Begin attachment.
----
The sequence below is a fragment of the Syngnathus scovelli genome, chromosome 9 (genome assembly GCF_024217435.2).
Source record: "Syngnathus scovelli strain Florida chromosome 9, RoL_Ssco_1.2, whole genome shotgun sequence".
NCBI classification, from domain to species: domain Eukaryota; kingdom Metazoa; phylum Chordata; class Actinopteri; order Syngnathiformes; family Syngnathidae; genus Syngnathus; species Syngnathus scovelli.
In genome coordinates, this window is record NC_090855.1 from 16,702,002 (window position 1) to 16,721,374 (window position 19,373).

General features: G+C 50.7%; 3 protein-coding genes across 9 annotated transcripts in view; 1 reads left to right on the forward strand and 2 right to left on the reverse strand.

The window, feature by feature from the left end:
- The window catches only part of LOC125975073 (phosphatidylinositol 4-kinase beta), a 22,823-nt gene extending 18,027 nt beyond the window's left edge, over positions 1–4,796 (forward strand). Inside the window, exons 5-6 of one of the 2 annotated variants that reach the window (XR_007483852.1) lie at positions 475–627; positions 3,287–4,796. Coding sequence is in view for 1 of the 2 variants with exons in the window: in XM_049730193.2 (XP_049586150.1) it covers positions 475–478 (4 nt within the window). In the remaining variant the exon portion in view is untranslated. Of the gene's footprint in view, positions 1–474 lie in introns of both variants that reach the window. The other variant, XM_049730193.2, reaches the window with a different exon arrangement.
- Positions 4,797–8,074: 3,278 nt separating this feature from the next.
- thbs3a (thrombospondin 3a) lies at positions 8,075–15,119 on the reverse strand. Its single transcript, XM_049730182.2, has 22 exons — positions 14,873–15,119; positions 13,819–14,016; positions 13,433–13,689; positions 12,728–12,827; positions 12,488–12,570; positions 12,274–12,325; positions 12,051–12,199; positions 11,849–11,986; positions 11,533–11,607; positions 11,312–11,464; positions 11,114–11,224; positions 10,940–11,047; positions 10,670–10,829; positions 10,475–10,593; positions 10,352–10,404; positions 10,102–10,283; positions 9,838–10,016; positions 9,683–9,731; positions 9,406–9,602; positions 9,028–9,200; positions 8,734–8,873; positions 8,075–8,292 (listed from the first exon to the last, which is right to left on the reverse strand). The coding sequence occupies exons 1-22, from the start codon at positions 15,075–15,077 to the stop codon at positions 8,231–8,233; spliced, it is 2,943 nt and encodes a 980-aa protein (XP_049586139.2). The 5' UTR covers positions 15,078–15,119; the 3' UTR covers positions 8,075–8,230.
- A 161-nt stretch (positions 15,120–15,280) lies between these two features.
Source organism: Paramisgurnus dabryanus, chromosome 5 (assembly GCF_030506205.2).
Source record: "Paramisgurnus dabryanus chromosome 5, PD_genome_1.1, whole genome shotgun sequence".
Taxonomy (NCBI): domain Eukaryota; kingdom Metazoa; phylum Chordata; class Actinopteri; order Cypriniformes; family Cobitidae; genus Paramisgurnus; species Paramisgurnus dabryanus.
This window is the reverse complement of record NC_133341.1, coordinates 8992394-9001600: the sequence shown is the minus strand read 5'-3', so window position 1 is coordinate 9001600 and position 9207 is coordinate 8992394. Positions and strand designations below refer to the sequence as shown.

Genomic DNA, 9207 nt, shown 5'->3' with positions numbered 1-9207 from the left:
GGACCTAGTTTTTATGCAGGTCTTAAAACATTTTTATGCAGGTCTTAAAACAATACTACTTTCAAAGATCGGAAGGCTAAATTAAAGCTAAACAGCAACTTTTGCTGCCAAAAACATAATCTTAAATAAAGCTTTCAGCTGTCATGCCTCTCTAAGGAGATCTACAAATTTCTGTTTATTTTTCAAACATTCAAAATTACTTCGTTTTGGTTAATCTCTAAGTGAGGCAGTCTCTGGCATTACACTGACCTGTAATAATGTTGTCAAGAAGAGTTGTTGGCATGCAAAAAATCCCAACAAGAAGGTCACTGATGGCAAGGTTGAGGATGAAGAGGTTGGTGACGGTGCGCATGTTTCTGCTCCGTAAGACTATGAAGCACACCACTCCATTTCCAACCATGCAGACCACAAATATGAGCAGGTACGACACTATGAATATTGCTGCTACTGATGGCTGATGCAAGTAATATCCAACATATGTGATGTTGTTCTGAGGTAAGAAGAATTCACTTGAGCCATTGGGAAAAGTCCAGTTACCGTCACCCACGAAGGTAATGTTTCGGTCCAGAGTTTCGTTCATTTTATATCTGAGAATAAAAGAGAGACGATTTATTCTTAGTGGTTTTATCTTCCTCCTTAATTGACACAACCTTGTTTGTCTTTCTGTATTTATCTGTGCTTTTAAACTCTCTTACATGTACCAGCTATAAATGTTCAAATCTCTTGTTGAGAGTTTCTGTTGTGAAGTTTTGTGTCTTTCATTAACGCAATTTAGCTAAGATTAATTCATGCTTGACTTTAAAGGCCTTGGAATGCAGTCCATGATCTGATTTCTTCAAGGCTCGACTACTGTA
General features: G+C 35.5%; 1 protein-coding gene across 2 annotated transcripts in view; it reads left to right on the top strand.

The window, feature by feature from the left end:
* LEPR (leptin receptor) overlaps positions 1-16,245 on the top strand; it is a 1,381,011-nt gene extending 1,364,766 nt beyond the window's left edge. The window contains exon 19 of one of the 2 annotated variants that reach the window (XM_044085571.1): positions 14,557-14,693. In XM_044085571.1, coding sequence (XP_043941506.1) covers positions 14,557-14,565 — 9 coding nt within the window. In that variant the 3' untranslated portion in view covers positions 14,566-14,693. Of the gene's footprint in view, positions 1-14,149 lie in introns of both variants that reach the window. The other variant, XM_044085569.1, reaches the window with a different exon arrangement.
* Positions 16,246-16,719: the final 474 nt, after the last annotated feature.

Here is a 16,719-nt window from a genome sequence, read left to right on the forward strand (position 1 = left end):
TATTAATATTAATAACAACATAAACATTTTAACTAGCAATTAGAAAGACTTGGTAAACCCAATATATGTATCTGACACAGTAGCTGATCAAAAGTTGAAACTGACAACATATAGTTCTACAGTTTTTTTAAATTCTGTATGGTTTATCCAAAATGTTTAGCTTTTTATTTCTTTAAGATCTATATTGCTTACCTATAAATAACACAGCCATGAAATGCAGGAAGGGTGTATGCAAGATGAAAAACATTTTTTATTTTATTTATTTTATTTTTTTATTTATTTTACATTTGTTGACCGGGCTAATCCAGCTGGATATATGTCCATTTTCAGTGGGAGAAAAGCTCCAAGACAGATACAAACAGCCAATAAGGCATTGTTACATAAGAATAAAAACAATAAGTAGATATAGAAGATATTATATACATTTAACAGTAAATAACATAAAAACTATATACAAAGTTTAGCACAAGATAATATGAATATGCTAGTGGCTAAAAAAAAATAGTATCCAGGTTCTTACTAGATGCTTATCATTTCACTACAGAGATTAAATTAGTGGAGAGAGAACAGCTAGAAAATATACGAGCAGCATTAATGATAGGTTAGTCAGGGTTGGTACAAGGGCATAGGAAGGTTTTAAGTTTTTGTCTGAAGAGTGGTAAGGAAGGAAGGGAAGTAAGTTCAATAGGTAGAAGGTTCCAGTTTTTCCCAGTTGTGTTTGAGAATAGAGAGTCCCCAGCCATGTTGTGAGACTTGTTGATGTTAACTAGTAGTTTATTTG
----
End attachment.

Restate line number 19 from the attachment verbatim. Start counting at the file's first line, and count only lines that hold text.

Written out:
* LEPR (leptin receptor) overlaps positions 1-16,245 on the top strand; it is a 1,381,011-nt gene extending 1,364,766 nt beyond the window's left edge. The window contains exon 19 of one of the 2 annotated variants that reach the window (XM_044085571.1): positions 14,557-14,693. In XM_044085571.1, coding sequence (XP_043941506.1) covers positions 14,557-14,565 — 9 coding nt within the window. In that variant the 3' untranslated portion in view covers positions 14,566-14,693. Of the gene's footprint in view, positions 1-14,149 lie in introns of both variants that reach the window. The other variant, XM_044085569.1, reaches the window with a different exon arrangement.